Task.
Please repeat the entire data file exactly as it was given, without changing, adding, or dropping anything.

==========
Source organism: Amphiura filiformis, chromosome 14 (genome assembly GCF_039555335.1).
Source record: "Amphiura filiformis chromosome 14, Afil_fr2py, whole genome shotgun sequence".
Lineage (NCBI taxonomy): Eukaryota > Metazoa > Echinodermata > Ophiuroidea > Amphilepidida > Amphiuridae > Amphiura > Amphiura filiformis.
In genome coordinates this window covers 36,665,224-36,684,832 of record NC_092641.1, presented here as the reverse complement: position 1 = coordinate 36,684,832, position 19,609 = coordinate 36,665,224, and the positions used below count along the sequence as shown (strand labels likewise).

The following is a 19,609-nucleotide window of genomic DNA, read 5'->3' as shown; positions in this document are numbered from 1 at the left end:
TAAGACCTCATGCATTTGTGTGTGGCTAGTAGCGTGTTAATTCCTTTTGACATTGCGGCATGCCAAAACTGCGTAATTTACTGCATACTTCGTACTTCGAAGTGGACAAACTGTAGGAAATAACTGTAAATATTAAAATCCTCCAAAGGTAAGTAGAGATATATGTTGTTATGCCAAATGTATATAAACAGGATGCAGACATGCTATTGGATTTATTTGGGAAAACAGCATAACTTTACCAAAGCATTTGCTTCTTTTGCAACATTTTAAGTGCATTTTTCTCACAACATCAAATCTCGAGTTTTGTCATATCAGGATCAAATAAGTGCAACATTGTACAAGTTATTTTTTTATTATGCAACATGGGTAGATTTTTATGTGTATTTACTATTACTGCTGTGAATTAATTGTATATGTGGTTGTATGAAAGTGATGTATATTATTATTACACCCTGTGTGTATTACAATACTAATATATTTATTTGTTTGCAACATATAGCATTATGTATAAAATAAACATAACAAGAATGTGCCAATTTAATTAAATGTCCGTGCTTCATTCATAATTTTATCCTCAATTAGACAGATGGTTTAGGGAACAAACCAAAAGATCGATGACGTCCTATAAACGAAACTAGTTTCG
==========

Source organism: Amphiura filiformis, chromosome 14 (genome assembly GCF_039555335.1).
Source record: "Amphiura filiformis chromosome 14, Afil_fr2py, whole genome shotgun sequence".
Lineage (NCBI taxonomy): Eukaryota > Metazoa > Echinodermata > Ophiuroidea > Amphilepidida > Amphiuridae > Amphiura > Amphiura filiformis.
In genome coordinates this window covers 36,665,224-36,684,832 of record NC_092641.1, presented here as the reverse complement: position 1 = coordinate 36,684,832, position 19,609 = coordinate 36,665,224, and the positions used below count along the sequence as shown (strand labels likewise).

The following is a 19,609-nucleotide window of genomic DNA, read 5'->3' as shown; positions in this document are numbered from 1 at the left end:
TAAGACCTCATGCATTTGTGTGTGGCTAGTAGCGTGTTAATTCCTTTTGACATTGCGGCATGCCAAAACTGCGTAATTTACTGCATACTTCGTACTTCGAAGTGGACAAACTGTAGGAAATAACTGTAAATATTAAAATCCTCCAAAGGTAAGTAGAGATATATGTTGTTATGCCAAATGTATATAAACAGGATGCAGACATGCTATTGGATTTATTTGGGAAAACAGCATAACTTTACCAAAGCATTTGCTTCTTTTGCAACATTTTAAGTGCATTTTTCTCACAACATCAAATCTCGAGTTTTGTCATATCAGGATCAAATAAGTGCAACATTGTACAAGTTATTTTTTTATTATGCAACATGGGTAGATTTTTATGTGTATTTACTATTACTGCTGTGAATTAATTGTATATGTGGTTGTATGAAAGTGATGTATATTATTATTACACCCTGTGTGTATTACAATACTAATATATTTATTTGTTTGCAACATATAGCATTATGTATAAAATAAACATAACAAGAATGTGCCAATTTAATTAAATGTCCGTGCTTCATTCATAATTTTATCCTCAATTAGACAGATGGTTTAGGGAACAAACCAAAAGATCGATGACGTCCTATAAACGAAACTAGTTTCG